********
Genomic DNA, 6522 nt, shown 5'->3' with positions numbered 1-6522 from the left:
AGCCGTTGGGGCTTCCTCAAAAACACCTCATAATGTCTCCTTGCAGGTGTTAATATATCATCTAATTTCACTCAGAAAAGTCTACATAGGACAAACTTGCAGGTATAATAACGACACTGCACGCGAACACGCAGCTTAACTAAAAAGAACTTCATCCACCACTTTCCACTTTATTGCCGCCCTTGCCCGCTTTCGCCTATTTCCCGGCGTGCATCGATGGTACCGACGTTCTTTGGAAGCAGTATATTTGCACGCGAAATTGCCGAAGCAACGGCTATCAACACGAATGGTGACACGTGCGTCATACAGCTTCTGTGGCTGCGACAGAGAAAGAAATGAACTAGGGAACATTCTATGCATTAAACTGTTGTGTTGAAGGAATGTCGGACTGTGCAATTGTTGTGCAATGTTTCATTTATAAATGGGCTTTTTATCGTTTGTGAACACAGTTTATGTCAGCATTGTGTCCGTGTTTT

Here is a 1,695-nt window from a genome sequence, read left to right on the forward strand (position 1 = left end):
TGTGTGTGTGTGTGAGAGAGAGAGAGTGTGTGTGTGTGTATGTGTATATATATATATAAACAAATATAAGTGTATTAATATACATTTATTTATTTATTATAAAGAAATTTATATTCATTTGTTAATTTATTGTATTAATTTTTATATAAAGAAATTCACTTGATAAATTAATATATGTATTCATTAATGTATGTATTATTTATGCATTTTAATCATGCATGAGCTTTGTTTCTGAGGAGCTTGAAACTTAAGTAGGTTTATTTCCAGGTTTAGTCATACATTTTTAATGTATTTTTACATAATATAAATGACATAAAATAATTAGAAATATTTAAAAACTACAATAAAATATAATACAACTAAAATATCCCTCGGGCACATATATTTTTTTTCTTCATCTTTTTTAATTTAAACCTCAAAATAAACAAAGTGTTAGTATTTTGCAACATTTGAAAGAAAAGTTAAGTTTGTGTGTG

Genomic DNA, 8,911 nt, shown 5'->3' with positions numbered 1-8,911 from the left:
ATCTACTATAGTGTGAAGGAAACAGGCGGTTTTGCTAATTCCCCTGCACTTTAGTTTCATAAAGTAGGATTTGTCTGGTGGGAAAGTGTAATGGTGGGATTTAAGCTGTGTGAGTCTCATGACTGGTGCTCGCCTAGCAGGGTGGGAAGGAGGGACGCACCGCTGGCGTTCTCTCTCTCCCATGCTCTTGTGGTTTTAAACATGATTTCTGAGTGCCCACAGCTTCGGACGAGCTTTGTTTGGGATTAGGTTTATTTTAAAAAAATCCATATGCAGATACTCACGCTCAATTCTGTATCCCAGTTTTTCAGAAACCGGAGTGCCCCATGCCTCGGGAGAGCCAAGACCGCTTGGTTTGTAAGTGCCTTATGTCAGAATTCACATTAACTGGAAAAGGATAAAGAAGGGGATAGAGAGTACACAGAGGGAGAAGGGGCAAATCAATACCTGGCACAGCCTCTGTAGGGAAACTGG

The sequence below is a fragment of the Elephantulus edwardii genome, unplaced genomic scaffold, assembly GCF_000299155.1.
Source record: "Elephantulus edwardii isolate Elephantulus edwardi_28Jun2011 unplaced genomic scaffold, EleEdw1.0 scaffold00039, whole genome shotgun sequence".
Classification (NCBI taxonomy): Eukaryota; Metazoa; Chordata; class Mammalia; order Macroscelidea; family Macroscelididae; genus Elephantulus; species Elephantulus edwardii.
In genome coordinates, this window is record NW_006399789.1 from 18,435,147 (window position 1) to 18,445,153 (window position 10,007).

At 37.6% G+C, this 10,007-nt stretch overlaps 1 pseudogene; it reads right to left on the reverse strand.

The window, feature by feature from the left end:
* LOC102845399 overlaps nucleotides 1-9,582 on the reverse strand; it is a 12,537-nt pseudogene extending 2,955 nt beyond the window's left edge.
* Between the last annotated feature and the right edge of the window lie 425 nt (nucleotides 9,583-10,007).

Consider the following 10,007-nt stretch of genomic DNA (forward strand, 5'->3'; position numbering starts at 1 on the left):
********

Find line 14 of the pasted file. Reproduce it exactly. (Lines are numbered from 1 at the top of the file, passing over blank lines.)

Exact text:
* Between the last annotated feature and the right edge of the window lie 425 nt (nucleotides 9,583-10,007).